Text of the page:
Johannes Bückler, also known as Schinderhannes, still has plenty of fans today who see him as the ‘German Robin Hood’. Posterity has painted him as a loveable rogue breaking the law for good and even altruistic reasons, and in doing so he became more symbol than man.


For others, however, his alternative nicknames evocatively capture the true reputation of the outlaw who wreaked havoc in the Rhineland around the turn of the 19th century: John the Scorcher, John the Flayer and the Robber of the Rhine.

Bückler is thought to have been born in the late 18th century in Miehlen (the exact year is uncertain – sometimes it is given as 1778, sometimes 1783). His father was an impoverished army deserter and his mother a petty thief. He turned to crime himself at an early age; as a teenager he was caught stealing skins from the tanner to which he was apprenticed.

Why was Johannes Bückler called Schinderhannes?

From there, Bückler graduated to burglary and armed robbery. The fact that he picked up the nickname Schinderhannes – coming from the word ‘schinder’, meaning ‘flayer’ – did not refer to a particular proclivity for violence, though, but was a nod to his tanning days.

A still from the 1958 film Der Schinderhannes
The legend of Schinderhannes has continued to grow, and was dramatised in a 1958 film directed by Helmut Käutner. (Photo by Film Publicity Archive /United Archives via Getty Images)

Despite not actually flaying his victims, the truth is that Schinderhannes was no Robin Hood figure. He was a self-serving crook motivated by greed. But he took on a folkloric hero status at a time when this part of Germany had fallen under French rule, undeservedly transforming him into a paragon of resistance against the invaders.

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What were Schinderhannes’s crimes?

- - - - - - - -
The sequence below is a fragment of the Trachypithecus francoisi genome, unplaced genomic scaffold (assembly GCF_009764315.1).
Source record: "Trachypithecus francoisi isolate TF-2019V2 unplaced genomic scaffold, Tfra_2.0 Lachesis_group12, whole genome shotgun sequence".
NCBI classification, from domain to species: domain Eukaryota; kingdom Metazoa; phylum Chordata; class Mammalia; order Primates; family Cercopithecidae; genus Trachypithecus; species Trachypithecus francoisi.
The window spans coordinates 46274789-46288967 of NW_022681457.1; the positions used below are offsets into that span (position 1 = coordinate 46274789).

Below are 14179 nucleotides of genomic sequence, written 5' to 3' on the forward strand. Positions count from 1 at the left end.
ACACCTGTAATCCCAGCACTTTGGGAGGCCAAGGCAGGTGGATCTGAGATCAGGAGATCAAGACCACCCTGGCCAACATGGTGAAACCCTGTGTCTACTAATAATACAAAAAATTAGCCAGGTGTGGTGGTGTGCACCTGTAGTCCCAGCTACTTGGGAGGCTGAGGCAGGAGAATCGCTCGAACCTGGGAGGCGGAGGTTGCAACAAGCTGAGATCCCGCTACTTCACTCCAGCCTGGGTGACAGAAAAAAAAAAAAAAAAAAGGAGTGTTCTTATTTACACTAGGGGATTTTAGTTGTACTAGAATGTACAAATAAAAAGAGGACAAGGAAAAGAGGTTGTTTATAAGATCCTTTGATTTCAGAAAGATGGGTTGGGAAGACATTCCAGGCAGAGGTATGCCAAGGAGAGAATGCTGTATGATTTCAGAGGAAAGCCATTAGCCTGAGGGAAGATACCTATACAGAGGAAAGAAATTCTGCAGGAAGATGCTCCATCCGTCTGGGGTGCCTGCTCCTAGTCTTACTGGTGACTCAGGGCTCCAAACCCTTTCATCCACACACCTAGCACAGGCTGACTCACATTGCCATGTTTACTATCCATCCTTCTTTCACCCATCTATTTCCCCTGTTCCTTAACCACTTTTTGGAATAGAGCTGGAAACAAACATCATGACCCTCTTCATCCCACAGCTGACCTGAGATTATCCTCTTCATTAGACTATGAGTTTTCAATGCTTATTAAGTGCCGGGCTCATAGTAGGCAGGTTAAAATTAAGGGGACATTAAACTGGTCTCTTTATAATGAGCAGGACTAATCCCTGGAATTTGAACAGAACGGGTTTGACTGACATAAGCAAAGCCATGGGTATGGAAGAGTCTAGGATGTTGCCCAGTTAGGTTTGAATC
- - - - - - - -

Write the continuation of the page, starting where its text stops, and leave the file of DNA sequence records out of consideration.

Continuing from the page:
Schinderhannes’s crime spree across the Rhineland included cattle and horse thefts, extortion, robbery, and murder.

With a band of fellow outlaws, he knew he could target Jewish people since they could not expect much protection from the law at a time of rampant antisemitism. One accomplice, ‘Black Peter’, killed a Jewish cattle dealer just for exposing his affair with a married woman.

In 1799, Schinderhannes’s reputation got a boost when he made a daring escape from prison. While locked up in a tower in Simmern, he used a kitchen knife smuggled in by a friendly guard to cut a hole in the wooden door – covering up his progress by ‘gluing’ the boards back into place using chewed up bread – and, once out of his cell, he leapt from the first floor into the moat.

Although hurting his leg badly, the jailbreak made Schinderhannes a hero to the people. From then on, he could trust that someone would hide him from authorities, or at least not turn him in. His criminal exploits became more audacious and prolific, and he had a long line of lovers drawn to his dangerous allure.

What happened to Schinderhannes?

Schinderhannes managed to evade capture for a couple of years, but it all ended in 1802. Far from the noble rogue, he immediately testified against his own gang members in the hope of a more lenient sentence. Instead, he was imprisoned in the Holztrum, an imposing tower in the city of Mainz, and interrogated multiple times over the next 16 months.

At the resulting trial in October 1803, Schinderhannes stood in the dock with dozens of accomplices. Those not lucky enough to be acquitted were given jail terms (including Schinderhannes’s wife, Julchen, who had just given birth to his son) or sentenced to death. Schinderhannes was the first of 20 condemned to lose their heads on the guillotine on 21 November 1803, as tens of thousands of people watched on.

The arrest of Schinderhannes, 1802.
A depiction of the arrest of Schinderhannes, 1802. The outlaw managed to evade capture for a couple of years, but it all ended in 1802. (Photo by Fine Art Images/Heritage Images via Getty Images)

Yet his legend continued to grow, with highly romanticised accounts of his deeds appearing in novels, plays, films – including the 1958 film directed by Helmut Käutner – and even inspiring board games.


Jonny Wilkes
Jonny WilkesFreelance writer

Jonny Wilkes is a former staff writer for BBC History Revealed, and he continues to write for both the magazine and HistoryExtra. He has BA in History from the University of York.